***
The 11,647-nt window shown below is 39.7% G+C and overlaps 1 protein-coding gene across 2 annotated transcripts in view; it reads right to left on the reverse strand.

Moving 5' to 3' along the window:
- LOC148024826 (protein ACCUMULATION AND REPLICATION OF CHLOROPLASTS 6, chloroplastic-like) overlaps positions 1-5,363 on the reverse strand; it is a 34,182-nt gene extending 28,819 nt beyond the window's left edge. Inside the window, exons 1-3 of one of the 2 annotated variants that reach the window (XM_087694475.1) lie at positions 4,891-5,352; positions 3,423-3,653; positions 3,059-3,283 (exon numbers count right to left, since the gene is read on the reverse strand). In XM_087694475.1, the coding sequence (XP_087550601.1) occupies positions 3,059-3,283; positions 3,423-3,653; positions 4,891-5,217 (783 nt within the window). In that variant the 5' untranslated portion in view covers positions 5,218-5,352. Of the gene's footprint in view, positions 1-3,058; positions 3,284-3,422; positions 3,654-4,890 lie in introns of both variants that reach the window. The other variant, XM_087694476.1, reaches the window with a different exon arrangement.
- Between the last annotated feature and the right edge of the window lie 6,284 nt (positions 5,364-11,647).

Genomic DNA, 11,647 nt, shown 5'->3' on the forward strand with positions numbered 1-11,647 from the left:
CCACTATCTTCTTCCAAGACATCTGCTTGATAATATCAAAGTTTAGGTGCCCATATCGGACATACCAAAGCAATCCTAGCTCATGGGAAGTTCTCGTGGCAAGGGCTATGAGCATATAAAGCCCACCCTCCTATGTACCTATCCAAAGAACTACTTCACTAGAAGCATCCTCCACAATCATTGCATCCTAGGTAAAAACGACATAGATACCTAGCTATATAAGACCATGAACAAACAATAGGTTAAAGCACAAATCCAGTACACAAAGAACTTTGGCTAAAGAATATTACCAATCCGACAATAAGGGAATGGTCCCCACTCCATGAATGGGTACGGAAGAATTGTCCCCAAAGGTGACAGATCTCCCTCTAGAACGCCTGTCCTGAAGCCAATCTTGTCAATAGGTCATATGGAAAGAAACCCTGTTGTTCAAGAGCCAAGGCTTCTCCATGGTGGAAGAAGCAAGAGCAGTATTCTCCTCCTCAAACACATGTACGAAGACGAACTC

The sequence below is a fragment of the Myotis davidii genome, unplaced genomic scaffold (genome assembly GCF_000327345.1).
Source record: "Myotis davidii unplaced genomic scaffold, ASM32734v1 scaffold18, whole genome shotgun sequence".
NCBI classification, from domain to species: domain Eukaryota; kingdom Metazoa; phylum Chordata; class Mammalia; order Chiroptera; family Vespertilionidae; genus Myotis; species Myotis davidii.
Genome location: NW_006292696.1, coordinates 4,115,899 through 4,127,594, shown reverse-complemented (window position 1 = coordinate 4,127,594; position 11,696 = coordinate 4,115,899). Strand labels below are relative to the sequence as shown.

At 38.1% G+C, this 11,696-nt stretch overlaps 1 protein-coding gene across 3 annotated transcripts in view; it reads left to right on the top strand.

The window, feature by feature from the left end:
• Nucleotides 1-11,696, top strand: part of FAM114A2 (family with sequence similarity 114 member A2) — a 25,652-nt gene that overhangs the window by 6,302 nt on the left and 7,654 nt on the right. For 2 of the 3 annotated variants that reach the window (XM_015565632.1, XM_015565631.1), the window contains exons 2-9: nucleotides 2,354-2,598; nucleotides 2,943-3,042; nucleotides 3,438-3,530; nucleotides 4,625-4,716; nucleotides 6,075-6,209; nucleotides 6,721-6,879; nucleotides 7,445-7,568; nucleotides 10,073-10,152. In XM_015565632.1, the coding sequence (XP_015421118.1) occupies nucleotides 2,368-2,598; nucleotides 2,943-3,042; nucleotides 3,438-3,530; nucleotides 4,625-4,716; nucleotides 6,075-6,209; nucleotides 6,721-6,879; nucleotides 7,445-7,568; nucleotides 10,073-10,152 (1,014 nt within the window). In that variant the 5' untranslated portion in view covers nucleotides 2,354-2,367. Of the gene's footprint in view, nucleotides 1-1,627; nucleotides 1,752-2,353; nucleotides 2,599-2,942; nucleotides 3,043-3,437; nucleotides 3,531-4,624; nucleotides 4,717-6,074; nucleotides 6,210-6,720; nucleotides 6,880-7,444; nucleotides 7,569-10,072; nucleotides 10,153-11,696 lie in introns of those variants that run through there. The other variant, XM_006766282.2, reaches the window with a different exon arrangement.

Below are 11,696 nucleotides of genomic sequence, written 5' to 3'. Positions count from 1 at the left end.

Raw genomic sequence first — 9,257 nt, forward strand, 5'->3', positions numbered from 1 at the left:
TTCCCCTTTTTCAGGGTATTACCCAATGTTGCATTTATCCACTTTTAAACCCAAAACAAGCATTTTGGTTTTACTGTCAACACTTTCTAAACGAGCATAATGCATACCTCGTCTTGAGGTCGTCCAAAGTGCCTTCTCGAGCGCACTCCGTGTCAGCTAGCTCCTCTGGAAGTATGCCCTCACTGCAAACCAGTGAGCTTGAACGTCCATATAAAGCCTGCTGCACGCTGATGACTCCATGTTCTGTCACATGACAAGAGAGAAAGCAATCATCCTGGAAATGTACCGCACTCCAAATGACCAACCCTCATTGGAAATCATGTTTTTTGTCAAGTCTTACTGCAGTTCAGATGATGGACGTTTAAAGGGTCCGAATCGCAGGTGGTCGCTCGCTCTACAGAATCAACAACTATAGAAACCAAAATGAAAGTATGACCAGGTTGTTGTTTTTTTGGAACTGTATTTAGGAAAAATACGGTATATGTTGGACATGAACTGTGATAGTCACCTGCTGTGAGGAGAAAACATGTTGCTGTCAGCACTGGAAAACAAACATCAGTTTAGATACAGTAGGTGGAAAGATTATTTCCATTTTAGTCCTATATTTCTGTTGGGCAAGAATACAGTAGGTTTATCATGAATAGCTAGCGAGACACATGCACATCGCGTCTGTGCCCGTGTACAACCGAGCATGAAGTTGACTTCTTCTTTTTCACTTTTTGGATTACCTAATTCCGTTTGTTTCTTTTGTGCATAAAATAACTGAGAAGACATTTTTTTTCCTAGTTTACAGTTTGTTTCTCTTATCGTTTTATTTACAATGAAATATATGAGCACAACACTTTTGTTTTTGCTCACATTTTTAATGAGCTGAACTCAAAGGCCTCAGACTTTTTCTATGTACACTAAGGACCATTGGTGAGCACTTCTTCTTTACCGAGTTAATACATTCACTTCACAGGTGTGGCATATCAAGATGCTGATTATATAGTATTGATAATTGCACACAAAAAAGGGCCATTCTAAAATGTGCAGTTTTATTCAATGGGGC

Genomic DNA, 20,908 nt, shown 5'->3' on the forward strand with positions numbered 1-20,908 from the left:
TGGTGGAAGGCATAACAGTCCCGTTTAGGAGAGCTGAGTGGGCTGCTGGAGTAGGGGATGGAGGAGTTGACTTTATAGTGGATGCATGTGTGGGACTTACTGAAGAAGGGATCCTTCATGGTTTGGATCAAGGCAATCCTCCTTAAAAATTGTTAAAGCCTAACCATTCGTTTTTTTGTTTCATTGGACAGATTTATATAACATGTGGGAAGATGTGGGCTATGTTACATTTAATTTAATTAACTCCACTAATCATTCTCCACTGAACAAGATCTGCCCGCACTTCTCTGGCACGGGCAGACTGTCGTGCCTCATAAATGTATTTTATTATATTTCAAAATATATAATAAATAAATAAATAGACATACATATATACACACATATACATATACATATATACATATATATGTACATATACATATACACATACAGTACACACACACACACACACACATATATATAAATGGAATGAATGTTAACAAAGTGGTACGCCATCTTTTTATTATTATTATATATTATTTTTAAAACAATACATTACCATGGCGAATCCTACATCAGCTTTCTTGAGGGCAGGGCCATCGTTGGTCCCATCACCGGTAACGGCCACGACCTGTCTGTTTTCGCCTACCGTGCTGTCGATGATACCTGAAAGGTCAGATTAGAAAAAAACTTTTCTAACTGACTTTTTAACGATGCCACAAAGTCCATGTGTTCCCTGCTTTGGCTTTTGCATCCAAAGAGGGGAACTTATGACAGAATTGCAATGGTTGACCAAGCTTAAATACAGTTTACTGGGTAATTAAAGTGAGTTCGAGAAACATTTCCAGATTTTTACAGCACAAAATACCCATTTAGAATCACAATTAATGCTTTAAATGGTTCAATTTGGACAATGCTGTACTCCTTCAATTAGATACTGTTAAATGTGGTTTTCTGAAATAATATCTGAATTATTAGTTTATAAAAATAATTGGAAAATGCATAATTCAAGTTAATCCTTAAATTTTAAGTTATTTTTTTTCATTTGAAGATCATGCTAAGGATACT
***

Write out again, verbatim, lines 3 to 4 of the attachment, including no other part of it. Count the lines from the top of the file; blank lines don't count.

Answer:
- LOC148024826 (protein ACCUMULATION AND REPLICATION OF CHLOROPLASTS 6, chloroplastic-like) overlaps positions 1-5,363 on the reverse strand; it is a 34,182-nt gene extending 28,819 nt beyond the window's left edge. Inside the window, exons 1-3 of one of the 2 annotated variants that reach the window (XM_087694475.1) lie at positions 4,891-5,352; positions 3,423-3,653; positions 3,059-3,283 (exon numbers count right to left, since the gene is read on the reverse strand). In XM_087694475.1, the coding sequence (XP_087550601.1) occupies positions 3,059-3,283; positions 3,423-3,653; positions 4,891-5,217 (783 nt within the window). In that variant the 5' untranslated portion in view covers positions 5,218-5,352. Of the gene's footprint in view, positions 1-3,058; positions 3,284-3,422; positions 3,654-4,890 lie in introns of both variants that reach the window. The other variant, XM_087694476.1, reaches the window with a different exon arrangement.
- Between the last annotated feature and the right edge of the window lie 6,284 nt (positions 5,364-11,647).